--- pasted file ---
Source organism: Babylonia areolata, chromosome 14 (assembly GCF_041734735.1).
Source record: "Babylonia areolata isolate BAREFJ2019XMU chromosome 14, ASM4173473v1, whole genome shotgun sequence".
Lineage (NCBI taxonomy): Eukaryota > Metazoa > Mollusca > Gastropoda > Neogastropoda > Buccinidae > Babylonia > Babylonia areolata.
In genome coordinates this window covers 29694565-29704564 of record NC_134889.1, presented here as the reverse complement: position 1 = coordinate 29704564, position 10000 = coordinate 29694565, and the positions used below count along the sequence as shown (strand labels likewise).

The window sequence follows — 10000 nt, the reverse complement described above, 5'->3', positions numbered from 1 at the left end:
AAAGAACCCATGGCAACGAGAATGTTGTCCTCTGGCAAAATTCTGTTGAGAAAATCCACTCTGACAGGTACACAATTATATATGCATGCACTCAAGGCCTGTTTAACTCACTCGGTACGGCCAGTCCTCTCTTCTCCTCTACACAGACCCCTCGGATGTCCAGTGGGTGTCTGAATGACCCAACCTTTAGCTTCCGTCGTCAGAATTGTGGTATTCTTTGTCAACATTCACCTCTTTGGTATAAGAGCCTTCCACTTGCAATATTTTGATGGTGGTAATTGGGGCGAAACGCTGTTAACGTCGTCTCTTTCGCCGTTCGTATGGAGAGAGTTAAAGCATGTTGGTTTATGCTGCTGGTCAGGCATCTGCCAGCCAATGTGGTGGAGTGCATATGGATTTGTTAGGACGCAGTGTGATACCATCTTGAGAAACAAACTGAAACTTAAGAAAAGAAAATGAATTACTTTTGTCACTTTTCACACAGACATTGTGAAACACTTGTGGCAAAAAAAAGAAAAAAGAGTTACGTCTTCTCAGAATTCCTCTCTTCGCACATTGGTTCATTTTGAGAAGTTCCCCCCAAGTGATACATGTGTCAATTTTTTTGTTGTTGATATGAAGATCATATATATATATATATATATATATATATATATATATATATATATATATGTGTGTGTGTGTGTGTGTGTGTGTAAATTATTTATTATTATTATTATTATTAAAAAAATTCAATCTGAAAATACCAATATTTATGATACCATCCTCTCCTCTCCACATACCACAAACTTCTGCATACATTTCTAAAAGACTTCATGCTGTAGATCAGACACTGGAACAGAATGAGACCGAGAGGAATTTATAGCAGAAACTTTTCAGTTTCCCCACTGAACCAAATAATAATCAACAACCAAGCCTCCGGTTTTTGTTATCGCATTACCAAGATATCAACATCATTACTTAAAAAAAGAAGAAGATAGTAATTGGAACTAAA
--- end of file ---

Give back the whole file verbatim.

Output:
Source organism: Babylonia areolata, chromosome 14 (assembly GCF_041734735.1).
Source record: "Babylonia areolata isolate BAREFJ2019XMU chromosome 14, ASM4173473v1, whole genome shotgun sequence".
Lineage (NCBI taxonomy): Eukaryota > Metazoa > Mollusca > Gastropoda > Neogastropoda > Buccinidae > Babylonia > Babylonia areolata.
In genome coordinates this window covers 29694565-29704564 of record NC_134889.1, presented here as the reverse complement: position 1 = coordinate 29704564, position 10000 = coordinate 29694565, and the positions used below count along the sequence as shown (strand labels likewise).

The window sequence follows — 10000 nt, the reverse complement described above, 5'->3', positions numbered from 1 at the left end:
AAAGAACCCATGGCAACGAGAATGTTGTCCTCTGGCAAAATTCTGTTGAGAAAATCCACTCTGACAGGTACACAATTATATATGCATGCACTCAAGGCCTGTTTAACTCACTCGGTACGGCCAGTCCTCTCTTCTCCTCTACACAGACCCCTCGGATGTCCAGTGGGTGTCTGAATGACCCAACCTTTAGCTTCCGTCGTCAGAATTGTGGTATTCTTTGTCAACATTCACCTCTTTGGTATAAGAGCCTTCCACTTGCAATATTTTGATGGTGGTAATTGGGGCGAAACGCTGTTAACGTCGTCTCTTTCGCCGTTCGTATGGAGAGAGTTAAAGCATGTTGGTTTATGCTGCTGGTCAGGCATCTGCCAGCCAATGTGGTGGAGTGCATATGGATTTGTTAGGACGCAGTGTGATACCATCTTGAGAAACAAACTGAAACTTAAGAAAAGAAAATGAATTACTTTTGTCACTTTTCACACAGACATTGTGAAACACTTGTGGCAAAAAAAAGAAAAAAGAGTTACGTCTTCTCAGAATTCCTCTCTTCGCACATTGGTTCATTTTGAGAAGTTCCCCCCAAGTGATACATGTGTCAATTTTTTTGTTGTTGATATGAAGATCATATATATATATATATATATATATATATATATATATATATATATATATGTGTGTGTGTGTGTGTGTGTGTGTAAATTATTTATTATTATTATTATTATTAAAAAAATTCAATCTGAAAATACCAATATTTATGATACCATCCTCTCCTCTCCACATACCACAAACTTCTGCATACATTTCTAAAAGACTTCATGCTGTAGATCAGACACTGGAACAGAATGAGACCGAGAGGAATTTATAGCAGAAACTTTTCAGTTTCCCCACTGAACCAAATAATAATCAACAACCAAGCCTCCGGTTTTTGTTATCGCATTACCAAGATATCAACATCATTACTTAAAAAAAGAAGAAGATAGTAATTGGAACTAAA